Cybersecurity has been proven to be an essential requirement for the business to exist yet this story needs to be documented and mentioned over and over again.
As a part of our SIEM Best Practices Series, today we look at how you can work towards aligning your security monitoring program to your business goals. For a more holistic outlook on managing your SIEM System, check out this free resource by Advoqt, a White Paper on SIEM Best Practices
The Fundamental Disconnect
As we blitz through 2019, gone are the days when cybersecurity was considered as a non-essential operational investment. As of today, the estimated damage done by cybercrime is north of $400 billion, set to reach nearly $6 trillion by 2022. Despite knowing such facts, why are enterprises more vulnerable to cyber attacks than ever before?
One of the glaring reasons is a misalignment between the company’s security monitoring program and its business goals… if there isn’t clear alignment then why should you expect budget dollars? Cybersecurity has been proven to be an essential requirement for the business to exist yet this story needs to be documented and mentioned over and over again.
While budgeting your cybersecurity activities, it would be wise to recognize the data that is not only critical in value but also more susceptible to cyber-attacks. This would allow you to prioritize your monitoring efforts to specific packets (the more you narrow, the more you save) rather than laying a broader net, which eventually thins down the effectiveness of your efforts.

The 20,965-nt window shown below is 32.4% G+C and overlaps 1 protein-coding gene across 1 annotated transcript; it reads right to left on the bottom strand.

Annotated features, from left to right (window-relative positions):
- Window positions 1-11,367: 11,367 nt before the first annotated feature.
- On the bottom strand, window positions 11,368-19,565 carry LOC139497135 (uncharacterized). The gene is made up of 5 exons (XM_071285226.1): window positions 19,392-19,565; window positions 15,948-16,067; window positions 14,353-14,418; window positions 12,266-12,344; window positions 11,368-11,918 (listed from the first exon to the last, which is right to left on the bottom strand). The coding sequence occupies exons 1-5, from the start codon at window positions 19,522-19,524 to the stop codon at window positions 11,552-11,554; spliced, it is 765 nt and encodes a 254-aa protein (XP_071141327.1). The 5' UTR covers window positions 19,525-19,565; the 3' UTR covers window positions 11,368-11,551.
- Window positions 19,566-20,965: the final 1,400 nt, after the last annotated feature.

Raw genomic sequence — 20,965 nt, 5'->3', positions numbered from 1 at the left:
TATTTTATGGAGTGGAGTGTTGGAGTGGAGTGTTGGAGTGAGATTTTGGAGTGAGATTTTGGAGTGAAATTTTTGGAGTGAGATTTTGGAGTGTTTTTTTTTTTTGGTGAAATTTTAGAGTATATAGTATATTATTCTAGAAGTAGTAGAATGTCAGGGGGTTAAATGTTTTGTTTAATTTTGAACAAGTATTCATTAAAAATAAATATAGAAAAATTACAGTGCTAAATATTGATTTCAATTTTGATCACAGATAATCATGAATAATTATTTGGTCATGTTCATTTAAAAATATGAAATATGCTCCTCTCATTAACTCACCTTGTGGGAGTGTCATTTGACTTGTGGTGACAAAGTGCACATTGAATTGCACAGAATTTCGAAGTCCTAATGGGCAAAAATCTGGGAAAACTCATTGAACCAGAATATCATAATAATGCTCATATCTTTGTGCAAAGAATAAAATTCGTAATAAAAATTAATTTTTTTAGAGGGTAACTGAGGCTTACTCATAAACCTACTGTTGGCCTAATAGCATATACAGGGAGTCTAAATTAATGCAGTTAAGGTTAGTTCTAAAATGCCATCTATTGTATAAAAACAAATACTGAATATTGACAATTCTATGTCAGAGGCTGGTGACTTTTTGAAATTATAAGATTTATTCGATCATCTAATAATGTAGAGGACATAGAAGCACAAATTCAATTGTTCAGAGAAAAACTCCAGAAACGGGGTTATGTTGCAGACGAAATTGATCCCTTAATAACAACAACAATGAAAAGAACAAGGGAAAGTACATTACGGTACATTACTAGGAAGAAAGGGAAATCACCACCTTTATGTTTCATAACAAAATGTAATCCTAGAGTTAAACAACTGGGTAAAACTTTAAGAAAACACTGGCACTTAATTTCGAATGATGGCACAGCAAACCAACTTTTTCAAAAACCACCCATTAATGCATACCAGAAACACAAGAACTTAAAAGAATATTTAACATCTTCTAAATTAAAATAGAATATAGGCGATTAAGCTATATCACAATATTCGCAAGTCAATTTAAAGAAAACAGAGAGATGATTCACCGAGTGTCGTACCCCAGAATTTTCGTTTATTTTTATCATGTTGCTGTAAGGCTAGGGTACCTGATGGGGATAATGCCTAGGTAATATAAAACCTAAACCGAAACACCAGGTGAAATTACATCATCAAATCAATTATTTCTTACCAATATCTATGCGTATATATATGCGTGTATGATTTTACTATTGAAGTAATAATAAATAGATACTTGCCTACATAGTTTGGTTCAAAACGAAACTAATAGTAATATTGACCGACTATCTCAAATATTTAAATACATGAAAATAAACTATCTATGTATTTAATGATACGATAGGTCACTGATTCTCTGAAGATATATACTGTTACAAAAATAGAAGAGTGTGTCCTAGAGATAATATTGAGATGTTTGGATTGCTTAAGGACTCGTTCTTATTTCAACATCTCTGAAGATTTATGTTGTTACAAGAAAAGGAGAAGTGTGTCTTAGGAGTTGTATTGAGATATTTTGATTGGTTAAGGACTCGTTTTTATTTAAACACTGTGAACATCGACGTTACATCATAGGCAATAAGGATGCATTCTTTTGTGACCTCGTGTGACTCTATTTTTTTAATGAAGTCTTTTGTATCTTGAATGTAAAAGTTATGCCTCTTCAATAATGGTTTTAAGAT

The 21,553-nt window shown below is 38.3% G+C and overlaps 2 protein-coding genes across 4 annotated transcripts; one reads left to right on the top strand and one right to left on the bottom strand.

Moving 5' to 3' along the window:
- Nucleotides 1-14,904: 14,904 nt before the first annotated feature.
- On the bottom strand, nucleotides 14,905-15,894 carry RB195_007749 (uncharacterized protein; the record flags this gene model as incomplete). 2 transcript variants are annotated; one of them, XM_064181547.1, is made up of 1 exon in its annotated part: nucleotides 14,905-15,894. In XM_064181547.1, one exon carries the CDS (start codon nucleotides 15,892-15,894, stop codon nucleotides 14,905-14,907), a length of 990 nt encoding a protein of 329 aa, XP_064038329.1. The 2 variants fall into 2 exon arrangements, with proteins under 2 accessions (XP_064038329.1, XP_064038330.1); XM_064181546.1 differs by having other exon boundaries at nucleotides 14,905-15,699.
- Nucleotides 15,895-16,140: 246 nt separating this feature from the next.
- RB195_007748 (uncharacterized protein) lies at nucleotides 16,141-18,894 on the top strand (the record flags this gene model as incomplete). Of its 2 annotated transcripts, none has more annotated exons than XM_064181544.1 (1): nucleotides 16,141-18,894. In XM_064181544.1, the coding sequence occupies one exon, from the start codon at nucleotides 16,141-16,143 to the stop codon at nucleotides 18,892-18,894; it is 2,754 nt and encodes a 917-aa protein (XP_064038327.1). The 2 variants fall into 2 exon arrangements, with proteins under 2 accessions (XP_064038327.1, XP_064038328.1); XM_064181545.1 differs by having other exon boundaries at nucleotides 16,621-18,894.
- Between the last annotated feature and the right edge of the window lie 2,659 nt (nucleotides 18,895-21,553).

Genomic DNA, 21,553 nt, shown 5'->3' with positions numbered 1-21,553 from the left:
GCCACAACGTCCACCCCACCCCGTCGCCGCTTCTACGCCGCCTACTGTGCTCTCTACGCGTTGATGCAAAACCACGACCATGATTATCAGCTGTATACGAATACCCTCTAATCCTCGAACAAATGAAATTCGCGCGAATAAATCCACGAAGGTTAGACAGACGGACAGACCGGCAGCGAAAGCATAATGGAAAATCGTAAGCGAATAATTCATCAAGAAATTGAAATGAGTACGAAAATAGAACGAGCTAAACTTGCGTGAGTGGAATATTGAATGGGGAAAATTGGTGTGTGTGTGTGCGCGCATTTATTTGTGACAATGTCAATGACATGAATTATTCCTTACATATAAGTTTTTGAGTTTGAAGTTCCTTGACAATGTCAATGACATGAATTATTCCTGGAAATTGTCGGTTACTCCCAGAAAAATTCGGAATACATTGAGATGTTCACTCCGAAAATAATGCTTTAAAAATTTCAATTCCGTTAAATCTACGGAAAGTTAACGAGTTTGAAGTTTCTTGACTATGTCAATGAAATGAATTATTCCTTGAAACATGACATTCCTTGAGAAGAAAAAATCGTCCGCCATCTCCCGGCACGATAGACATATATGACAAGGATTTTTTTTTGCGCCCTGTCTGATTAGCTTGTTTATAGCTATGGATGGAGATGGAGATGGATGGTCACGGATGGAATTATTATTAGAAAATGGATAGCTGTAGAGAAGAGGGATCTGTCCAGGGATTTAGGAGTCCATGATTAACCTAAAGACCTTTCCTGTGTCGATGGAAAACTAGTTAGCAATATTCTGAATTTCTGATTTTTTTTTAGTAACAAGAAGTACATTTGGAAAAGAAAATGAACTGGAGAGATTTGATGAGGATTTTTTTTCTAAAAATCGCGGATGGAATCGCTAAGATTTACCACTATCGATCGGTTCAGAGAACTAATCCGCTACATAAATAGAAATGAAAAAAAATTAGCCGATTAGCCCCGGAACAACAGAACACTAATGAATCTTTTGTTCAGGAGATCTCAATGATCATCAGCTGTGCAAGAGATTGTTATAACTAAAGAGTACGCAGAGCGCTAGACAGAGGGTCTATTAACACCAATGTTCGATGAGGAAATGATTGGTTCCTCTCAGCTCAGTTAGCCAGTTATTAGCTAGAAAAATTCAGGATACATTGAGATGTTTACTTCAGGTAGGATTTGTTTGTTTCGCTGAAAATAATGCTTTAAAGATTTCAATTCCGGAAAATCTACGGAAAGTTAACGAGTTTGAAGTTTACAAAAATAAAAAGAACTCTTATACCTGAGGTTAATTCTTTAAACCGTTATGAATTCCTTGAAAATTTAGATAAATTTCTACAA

Cybersecurity as a competitive advantage
As more and more businesses fall prey to cyber-attacks, clients and customers are revisiting their checklists and preferring companies whose products and services are backed by strong security and privacy. In light of such preferential changes, why not use your able security program as a competitive advantage?
Prioritizing monitoring activities
Begin with low hanging fruit, not just the shiny ones. Why invest so much time trying to detect, for example, Wi-Fi users connecting to porn-sites when the central database is being injected with code from one of your front-end web-servers? The goal here is not to provide you with the specific use cases for your organization, but to make you re-think how you can create use cases that add the most value to the business
There are EIGHT more aspects to consider as you work towards implementing a full-proof SIEM system. Our SIEM Best Practices White Paper gives you a clear roadmap. We invite you to get in touch with us to learn how we can help maximize the return on investment of your security program.